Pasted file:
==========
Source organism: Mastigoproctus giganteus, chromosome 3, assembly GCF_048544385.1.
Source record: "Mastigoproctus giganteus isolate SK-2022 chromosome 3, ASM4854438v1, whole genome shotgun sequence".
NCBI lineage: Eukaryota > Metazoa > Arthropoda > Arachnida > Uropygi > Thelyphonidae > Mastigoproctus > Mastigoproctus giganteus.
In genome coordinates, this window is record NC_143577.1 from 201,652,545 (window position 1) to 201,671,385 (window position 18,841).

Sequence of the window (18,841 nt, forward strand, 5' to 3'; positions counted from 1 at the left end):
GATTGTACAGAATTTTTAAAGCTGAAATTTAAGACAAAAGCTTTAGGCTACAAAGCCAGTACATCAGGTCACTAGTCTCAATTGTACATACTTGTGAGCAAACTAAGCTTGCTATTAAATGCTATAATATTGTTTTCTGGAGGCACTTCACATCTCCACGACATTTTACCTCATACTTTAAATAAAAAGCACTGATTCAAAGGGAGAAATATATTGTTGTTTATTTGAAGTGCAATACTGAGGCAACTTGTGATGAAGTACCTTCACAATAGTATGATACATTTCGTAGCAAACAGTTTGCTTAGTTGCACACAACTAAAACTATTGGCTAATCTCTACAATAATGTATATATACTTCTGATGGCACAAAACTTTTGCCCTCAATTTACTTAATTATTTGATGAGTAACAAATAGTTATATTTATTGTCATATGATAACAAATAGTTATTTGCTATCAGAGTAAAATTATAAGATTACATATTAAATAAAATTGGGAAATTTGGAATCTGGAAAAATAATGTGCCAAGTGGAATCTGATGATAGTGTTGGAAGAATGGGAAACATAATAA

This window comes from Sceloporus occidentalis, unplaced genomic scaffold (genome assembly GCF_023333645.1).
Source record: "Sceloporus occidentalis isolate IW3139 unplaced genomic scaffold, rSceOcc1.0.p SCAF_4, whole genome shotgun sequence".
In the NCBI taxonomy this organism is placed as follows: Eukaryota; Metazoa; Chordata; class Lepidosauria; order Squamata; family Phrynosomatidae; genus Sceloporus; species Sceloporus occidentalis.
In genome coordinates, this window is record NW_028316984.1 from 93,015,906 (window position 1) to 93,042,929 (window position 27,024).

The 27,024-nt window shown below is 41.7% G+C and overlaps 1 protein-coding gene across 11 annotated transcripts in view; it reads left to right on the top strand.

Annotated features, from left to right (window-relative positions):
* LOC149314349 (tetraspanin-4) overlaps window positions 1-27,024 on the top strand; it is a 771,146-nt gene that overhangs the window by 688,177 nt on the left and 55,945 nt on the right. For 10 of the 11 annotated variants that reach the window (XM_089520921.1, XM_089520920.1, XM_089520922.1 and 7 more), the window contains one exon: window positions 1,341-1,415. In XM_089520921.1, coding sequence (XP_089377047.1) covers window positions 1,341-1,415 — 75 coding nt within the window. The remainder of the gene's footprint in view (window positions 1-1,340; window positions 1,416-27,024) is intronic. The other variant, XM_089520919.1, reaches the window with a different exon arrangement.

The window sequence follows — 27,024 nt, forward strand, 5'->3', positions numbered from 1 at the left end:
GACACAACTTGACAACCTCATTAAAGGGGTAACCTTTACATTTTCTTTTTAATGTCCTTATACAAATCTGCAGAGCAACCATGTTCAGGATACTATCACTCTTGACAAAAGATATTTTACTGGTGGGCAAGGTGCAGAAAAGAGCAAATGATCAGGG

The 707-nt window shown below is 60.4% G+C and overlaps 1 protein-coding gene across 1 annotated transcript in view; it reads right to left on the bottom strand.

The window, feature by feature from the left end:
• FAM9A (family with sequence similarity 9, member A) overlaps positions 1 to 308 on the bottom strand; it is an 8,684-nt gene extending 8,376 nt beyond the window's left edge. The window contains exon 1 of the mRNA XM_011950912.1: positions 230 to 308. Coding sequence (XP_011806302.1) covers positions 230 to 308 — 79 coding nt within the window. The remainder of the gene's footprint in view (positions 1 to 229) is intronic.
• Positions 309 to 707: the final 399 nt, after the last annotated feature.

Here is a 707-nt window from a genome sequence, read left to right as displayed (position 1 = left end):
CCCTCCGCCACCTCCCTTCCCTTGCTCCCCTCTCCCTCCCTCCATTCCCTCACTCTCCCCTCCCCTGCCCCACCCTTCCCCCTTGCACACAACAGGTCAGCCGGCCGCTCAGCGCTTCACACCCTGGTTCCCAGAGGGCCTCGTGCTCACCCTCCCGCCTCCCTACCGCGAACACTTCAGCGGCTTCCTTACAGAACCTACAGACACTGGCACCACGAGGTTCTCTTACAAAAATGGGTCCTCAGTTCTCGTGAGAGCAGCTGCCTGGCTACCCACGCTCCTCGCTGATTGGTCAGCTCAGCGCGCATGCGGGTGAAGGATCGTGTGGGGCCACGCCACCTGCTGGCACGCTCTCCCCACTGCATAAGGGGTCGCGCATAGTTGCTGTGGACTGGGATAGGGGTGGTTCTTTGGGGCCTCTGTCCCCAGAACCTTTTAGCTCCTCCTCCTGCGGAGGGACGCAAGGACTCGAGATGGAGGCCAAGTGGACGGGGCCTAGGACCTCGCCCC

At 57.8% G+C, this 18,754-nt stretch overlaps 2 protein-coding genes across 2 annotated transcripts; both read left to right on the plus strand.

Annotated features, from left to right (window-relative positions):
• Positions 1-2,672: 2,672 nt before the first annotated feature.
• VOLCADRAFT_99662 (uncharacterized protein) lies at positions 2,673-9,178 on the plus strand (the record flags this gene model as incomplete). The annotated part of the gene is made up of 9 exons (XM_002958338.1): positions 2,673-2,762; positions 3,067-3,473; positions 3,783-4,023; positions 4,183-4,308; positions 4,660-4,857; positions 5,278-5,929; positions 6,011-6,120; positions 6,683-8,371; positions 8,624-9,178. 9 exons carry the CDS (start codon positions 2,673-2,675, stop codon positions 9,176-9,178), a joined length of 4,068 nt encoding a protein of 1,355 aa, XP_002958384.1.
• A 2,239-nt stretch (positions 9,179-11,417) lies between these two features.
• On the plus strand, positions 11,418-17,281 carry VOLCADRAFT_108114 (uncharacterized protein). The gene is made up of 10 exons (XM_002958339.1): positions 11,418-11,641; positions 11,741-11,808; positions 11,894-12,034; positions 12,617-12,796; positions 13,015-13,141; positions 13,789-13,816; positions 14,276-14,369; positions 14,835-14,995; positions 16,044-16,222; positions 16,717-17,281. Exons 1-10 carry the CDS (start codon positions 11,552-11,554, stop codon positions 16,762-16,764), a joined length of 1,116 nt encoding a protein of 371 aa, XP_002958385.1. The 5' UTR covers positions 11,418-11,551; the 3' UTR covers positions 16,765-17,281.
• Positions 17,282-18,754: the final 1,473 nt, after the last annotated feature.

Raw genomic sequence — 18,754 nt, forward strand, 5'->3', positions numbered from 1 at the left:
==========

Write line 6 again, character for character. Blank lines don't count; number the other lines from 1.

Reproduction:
GATTGTACAGAATTTTTAAAGCTGAAATTTAAGACAAAAGCTTTAGGCTACAAAGCCAGTACATCAGGTCACTAGTCTCAATTGTACATACTTGTGAGCAAACTAAGCTTGCTATTAAATGCTATAATATTGTTTTCTGGAGGCACTTCACATCTCCACGACATTTTACCTCATACTTTAAATAAAAAGCACTGATTCAAAGGGAGAAATATATTGTTGTTTATTTGAAGTGCAATACTGAGGCAACTTGTGATGAAGTACCTTCACAATAGTATGATACATTTCGTAGCAAACAGTTTGCTTAGTTGCACACAACTAAAACTATTGGCTAATCTCTACAATAATGTATATATACTTCTGATGGCACAAAACTTTTGCCCTCAATTTACTTAATTATTTGATGAGTAACAAATAGTTATATTTATTGTCATATGATAACAAATAGTTATTTGCTATCAGAGTAAAATTATAAGATTACATATTAAATAAAATTGGGAAATTTGGAATCTGGAAAAATAATGTGCCAAGTGGAATCTGATGATAGTGTTGGAAGAATGGGAAACATAATAA